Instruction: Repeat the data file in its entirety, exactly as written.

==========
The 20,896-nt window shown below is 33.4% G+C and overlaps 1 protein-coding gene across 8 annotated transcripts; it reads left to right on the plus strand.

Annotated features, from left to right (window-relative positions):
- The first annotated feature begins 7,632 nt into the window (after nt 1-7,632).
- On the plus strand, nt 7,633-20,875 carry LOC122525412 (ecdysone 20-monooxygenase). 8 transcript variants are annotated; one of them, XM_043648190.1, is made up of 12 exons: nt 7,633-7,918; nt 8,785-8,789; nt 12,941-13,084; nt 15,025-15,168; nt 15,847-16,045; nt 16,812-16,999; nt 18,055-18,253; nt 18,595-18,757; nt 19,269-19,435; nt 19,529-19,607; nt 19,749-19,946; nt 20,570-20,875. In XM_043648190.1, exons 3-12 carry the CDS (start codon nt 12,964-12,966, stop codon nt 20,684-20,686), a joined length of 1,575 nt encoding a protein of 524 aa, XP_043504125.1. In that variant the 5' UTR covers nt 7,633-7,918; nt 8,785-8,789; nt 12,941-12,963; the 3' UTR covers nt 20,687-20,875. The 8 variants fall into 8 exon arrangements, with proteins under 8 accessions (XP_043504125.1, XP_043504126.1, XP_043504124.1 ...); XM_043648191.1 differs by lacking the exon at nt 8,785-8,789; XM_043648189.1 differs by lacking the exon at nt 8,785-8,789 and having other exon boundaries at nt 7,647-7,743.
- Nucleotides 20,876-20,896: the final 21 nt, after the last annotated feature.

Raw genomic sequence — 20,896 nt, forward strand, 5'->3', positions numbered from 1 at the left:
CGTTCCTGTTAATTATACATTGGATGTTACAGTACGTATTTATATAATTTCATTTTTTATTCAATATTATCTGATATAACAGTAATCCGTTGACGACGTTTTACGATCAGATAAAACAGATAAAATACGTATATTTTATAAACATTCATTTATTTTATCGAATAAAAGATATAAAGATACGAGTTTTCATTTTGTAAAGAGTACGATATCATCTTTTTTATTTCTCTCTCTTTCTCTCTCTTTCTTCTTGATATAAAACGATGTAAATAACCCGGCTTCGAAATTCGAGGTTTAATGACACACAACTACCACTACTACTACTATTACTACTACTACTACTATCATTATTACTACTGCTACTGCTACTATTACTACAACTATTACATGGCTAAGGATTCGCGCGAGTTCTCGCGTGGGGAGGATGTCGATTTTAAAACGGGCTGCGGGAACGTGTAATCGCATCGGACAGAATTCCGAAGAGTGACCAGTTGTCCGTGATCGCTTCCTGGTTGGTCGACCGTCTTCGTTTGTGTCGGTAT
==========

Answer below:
The 20,896-nt window shown below is 33.4% G+C and overlaps 1 protein-coding gene across 8 annotated transcripts; it reads left to right on the plus strand.

Annotated features, from left to right (window-relative positions):
- The first annotated feature begins 7,632 nt into the window (after nt 1-7,632).
- On the plus strand, nt 7,633-20,875 carry LOC122525412 (ecdysone 20-monooxygenase). 8 transcript variants are annotated; one of them, XM_043648190.1, is made up of 12 exons: nt 7,633-7,918; nt 8,785-8,789; nt 12,941-13,084; nt 15,025-15,168; nt 15,847-16,045; nt 16,812-16,999; nt 18,055-18,253; nt 18,595-18,757; nt 19,269-19,435; nt 19,529-19,607; nt 19,749-19,946; nt 20,570-20,875. In XM_043648190.1, exons 3-12 carry the CDS (start codon nt 12,964-12,966, stop codon nt 20,684-20,686), a joined length of 1,575 nt encoding a protein of 524 aa, XP_043504125.1. In that variant the 5' UTR covers nt 7,633-7,918; nt 8,785-8,789; nt 12,941-12,963; the 3' UTR covers nt 20,687-20,875. The 8 variants fall into 8 exon arrangements, with proteins under 8 accessions (XP_043504125.1, XP_043504126.1, XP_043504124.1 ...); XM_043648191.1 differs by lacking the exon at nt 8,785-8,789; XM_043648189.1 differs by lacking the exon at nt 8,785-8,789 and having other exon boundaries at nt 7,647-7,743.
- Nucleotides 20,876-20,896: the final 21 nt, after the last annotated feature.

Raw genomic sequence — 20,896 nt, forward strand, 5'->3', positions numbered from 1 at the left:
CGTTCCTGTTAATTATACATTGGATGTTACAGTACGTATTTATATAATTTCATTTTTTATTCAATATTATCTGATATAACAGTAATCCGTTGACGACGTTTTACGATCAGATAAAACAGATAAAATACGTATATTTTATAAACATTCATTTATTTTATCGAATAAAAGATATAAAGATACGAGTTTTCATTTTGTAAAGAGTACGATATCATCTTTTTTATTTCTCTCTCTTTCTCTCTCTTTCTTCTTGATATAAAACGATGTAAATAACCCGGCTTCGAAATTCGAGGTTTAATGACACACAACTACCACTACTACTACTATTACTACTACTACTACTATCATTATTACTACTGCTACTGCTACTATTACTACAACTATTACATGGCTAAGGATTCGCGCGAGTTCTCGCGTGGGGAGGATGTCGATTTTAAAACGGGCTGCGGGAACGTGTAATCGCATCGGACAGAATTCCGAAGAGTGACCAGTTGTCCGTGATCGCTTCCTGGTTGGTCGACCGTCTTCGTTTGTGTCGGTAT